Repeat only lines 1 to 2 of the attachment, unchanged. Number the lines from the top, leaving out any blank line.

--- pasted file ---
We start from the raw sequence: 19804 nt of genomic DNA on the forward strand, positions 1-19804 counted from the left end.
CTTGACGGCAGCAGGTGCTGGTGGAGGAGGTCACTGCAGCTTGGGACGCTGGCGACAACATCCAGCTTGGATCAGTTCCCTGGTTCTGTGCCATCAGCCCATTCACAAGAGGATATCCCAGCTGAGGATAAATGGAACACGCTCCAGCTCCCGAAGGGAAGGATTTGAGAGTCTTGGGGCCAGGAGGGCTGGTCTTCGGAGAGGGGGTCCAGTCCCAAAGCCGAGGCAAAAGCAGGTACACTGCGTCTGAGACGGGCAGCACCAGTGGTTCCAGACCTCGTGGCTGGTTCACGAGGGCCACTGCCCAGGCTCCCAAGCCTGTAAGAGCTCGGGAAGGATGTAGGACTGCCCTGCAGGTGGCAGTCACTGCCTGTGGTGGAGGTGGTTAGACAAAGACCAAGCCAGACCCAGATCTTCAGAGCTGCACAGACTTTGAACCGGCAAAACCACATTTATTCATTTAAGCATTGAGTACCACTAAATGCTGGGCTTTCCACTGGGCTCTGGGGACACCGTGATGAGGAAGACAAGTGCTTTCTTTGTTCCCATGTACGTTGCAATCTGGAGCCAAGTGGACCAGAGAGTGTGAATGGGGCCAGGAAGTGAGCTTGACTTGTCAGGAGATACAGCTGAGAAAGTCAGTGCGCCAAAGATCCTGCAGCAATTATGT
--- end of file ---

We start from the raw sequence: 19804 nt of genomic DNA on the forward strand, positions 1-19804 counted from the left end.
CTTGACGGCAGCAGGTGCTGGTGGAGGAGGTCACTGCAGCTTGGGACGCTGGCGACAACATCCAGCTTGGATCAGTTCCCTGGTTCTGTGCCATCAGCCCATTCACAAGAGGATATCCCAGCTGAGGATAAATGGAACACGCTCCAGCTCCCGAAGGGAAGGATTTGAGAGTCTTGGGGCCAGGAGGGCTGGTCTTCGGAGAGGGGGTCCAGTCCCAAAGCCGAGGCAAAAGCAGGTACACTGCGTCTGAGACGGGCAGCACCAGTGGTTCCAGACCTCGTGGCTGGTTCACGAGGGCCACTGCCCAGGCTCCCAAGCCTGTAAGAGCTCGGGAAGGATGTAGGACTGCCCTGCAGGTGGCAGTCACTGCCTGTGGTGGAGGTGGTTAGACAAAGACCAAGCCAGACCCAGATCTTCAGAGCTGCACAGACTTTGAACCGGCAAAACCACATTTATTCATTTAAGCATTGAGTACCACTAAATGCTGGGCTTTCCACTGGGCTCTGGGGACACCGTGATGAGGAAGACAAGTGCTTTCTTTGTTCCCATGTACGTTGCAATCTGGAGCCAAGTGGACCAGAGAGTGTGAATGGGGCCAGGAAGTGAGCTTGACTTGTCAGGAGATACAGCTGAGAAAGTCAGTGCGCCAAAGATCCTGCAGCAATTATGT